(Editor’s note: These predictions are offered in the spirit of light-hearted fun and are not intended to be taken literally. Each merely reflects a broader trend that readers can expect to see, experience or read about in the coming year. For a more realistic perspective on each trend, click on the embedded links. Enjoy!)
- Christian Dior Goes 3D: In February, Jennifer Lawrence wows the fashion world when she strolls down the Red Carpet at the Academy Awards ceremony in a stunning orange dress that feels and flows silk but which is manufactured using 3D printers and biodegradable plastic. Customized replicas of the dress will be shipped to adorning fans only 12 hours after the conclusion of the 2016 Oscars.
- Fast and Furious is Literally Over-the-Top with Virtual Reality: Only a year after it was predicted to occur in Back to the Future II—with an advertisement for the fictional movie Jaws 19—an augmented reality ad touting Fast and Furious 9 is displayed in Time Square. The realistic 3-D illusion shows a gigantic 2016 Dodge Challenger appearing to drive off the top of the 25-story Times Square Building.
- Child Psychologists Battle Barbie: Concerned about the effect AI (Artificial Intelligence) enhanced toys are having on young children, the American Association of Child Psychologists calls for a voluntary ban on the new AI-enhanced Barbie and other similar devices until further research can be conducted on the impact the toys are having on the cognitive and behavioral development of children and adolescents.
- Uncle Sam Becomes a Digital Native: To the consternation of many Libertarians, the federal government announces the creation of its first ever cryptocurrency, FedCoin. Designed to prevent fraud as well as facilitate peer-to-peer exchanges, the development will be met with a curious combination of skepticism and optimism among people who follow such advances.
- Amazon Flooded with Robots: Only a year after sponsoring a contest demonstrating the limited effectiveness of robots to pick and sort warehouse items, the giant retailer announces in early fall of 2016 plans to “hire” more than a thousand robots to help the company fulfill orders during the upcoming holiday season. The company also makes a splash by delivering some items with its new fleet of drones.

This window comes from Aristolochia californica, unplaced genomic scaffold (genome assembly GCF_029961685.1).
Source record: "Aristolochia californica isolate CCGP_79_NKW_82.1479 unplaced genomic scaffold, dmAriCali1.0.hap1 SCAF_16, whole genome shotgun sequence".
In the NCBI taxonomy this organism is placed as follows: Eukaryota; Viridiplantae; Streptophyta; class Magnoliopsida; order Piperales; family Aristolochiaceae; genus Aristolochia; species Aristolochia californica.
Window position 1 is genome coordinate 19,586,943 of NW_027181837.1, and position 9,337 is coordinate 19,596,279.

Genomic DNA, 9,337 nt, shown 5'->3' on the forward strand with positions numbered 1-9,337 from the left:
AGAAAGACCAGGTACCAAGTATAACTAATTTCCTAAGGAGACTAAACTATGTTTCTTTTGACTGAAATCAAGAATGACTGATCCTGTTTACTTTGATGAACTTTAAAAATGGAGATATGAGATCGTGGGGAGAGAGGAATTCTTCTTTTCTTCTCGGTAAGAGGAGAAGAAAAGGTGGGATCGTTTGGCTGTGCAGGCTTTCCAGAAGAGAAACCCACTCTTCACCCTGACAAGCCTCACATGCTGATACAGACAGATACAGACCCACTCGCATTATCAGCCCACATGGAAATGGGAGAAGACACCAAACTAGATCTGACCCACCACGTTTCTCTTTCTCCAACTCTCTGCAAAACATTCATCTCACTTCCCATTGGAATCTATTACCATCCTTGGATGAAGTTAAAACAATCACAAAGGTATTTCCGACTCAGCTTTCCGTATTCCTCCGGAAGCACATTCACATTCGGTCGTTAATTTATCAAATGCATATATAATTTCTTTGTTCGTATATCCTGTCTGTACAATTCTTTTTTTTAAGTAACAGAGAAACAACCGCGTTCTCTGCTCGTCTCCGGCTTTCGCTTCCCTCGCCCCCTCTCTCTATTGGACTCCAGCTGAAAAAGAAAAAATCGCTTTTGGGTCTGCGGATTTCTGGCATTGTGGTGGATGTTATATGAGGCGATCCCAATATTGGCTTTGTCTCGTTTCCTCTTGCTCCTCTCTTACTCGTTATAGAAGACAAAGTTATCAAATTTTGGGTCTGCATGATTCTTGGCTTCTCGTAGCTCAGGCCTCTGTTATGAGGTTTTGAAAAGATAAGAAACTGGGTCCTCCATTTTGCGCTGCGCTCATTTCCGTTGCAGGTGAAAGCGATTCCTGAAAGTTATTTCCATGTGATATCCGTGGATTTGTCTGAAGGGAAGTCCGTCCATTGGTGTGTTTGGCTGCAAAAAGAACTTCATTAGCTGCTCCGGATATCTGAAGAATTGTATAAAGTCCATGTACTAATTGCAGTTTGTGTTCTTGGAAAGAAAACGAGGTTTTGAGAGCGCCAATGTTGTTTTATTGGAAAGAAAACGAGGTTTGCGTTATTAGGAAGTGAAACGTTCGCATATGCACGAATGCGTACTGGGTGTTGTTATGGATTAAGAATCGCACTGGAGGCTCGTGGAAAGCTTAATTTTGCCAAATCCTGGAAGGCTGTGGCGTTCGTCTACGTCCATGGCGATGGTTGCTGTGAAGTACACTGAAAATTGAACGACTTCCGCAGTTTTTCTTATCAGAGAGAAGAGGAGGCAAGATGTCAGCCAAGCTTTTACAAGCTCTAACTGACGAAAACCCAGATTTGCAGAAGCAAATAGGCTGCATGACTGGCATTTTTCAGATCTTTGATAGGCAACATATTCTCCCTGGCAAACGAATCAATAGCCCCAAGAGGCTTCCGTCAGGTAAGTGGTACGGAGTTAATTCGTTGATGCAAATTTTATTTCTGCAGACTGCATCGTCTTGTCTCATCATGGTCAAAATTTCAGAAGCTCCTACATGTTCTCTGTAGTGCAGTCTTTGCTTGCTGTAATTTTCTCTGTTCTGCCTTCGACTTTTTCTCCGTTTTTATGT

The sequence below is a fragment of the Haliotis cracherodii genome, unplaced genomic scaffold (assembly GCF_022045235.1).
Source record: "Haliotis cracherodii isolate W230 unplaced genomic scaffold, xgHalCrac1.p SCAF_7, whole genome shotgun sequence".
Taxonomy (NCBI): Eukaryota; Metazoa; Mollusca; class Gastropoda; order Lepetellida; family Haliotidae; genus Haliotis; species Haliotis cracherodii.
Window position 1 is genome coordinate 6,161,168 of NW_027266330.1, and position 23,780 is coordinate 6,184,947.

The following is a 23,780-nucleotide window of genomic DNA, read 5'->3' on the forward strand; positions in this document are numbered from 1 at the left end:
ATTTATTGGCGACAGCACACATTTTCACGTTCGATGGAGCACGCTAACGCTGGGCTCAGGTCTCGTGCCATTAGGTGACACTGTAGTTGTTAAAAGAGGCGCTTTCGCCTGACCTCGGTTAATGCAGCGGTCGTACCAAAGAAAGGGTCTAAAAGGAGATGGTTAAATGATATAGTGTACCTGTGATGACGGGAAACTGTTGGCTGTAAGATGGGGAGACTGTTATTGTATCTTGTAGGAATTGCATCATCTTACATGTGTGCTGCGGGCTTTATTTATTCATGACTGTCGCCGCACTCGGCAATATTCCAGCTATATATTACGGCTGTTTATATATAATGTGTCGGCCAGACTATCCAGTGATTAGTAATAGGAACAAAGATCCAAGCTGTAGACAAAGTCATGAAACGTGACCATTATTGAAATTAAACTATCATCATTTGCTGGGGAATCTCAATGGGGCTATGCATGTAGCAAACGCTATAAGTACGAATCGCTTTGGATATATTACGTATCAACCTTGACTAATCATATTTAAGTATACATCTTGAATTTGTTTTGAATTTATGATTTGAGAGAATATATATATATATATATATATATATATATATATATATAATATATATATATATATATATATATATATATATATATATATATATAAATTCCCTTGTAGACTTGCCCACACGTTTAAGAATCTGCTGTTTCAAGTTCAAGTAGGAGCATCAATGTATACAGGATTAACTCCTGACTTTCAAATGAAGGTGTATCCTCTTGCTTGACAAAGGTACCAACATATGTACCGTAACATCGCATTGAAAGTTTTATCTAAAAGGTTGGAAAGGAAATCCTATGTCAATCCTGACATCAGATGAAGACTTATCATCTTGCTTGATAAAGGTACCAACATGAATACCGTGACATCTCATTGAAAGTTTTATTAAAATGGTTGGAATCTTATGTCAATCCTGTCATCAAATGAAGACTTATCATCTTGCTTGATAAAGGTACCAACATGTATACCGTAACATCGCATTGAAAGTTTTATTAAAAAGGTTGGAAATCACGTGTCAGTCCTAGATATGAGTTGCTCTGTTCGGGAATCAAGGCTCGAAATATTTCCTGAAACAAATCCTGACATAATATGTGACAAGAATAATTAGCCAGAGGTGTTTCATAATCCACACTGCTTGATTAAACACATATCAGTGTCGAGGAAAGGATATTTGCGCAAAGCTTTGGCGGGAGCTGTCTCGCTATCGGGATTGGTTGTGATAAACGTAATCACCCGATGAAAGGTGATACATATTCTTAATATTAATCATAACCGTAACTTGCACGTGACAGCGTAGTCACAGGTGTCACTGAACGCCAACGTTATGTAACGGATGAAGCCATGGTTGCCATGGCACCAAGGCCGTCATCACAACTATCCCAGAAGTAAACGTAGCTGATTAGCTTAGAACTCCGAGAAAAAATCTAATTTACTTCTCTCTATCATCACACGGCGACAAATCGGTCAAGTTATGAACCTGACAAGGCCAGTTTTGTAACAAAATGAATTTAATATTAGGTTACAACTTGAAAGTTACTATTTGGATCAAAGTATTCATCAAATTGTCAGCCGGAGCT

- Golf Courses Add “Self-Driving” Ranges: While autonomous—or self-driving—vehicles remain a few years away from mainstream adoption, self-driving golf carts begin popping up at scores of golf courses across the country in the spring. Sponsored by leading automotive companies, the autonomous carts are intended to make people more comfortable with self-driving technologies and ease the transition to self-driving automobiles.
- Black Market, Mail Order Dogs: While scientists, geneticists and philosophers continue to debate the appropriateness of using new gene-editing tools and techniques to combat disease, a company in China will begin taking orders from customers wishing to precisely define the genetic characteristics of their next pet. Government officials in China will seek to shut down the company but with fees for the service ranging as high as $50,000 and gene-editing technology being relatively easy to acquire, the black market for customized pets will soar.
- Elroy Jetson Saves the Day—and the Cat: Hoping to demonstrate the power and effectiveness of its new jetpack, firefighters in the Illinois suburb of Arlington Heights simulate the rescue of a cat from a 35-foot high tree. The head of the department said she expects the new jetpack to be used in a real world, life-saving situation by the end of the year.
- Wi-Fi Goes “Bye-Bye” in the Bay: Wishing to stay one-step ahead of the never-ending needs of high-tech hipsters in the San Francisco, Starbucks reveals plans to install Li-Fi—LED enabled wireless power that is 100 times faster than Wi-Fi—in all of its Bay Area stores by the conclusion of 2016.
- Gnome Bombing: What started out as a stunt by drunken college students in the Boston area turns into a full-fledge social media phenomena: Rogue drone operators across the U.S. install the “claw”—a metal-hinged talon-like device—that can be used to illegally lift objects (in this case garden gnomes) from people’s yards and then drop the popular, albeit unattractive, garden decorations from high heights. One anonymous practitioner quipped, “Gnomes have always been a crime against landscape aesthetics. I view us as modern day Robin Hoods. We are taking from those without any taste and restoring what we consider to be a sense of dignity back to our communities.
Interested in seeing how Jack’s predictions have fared in years past? Take a look …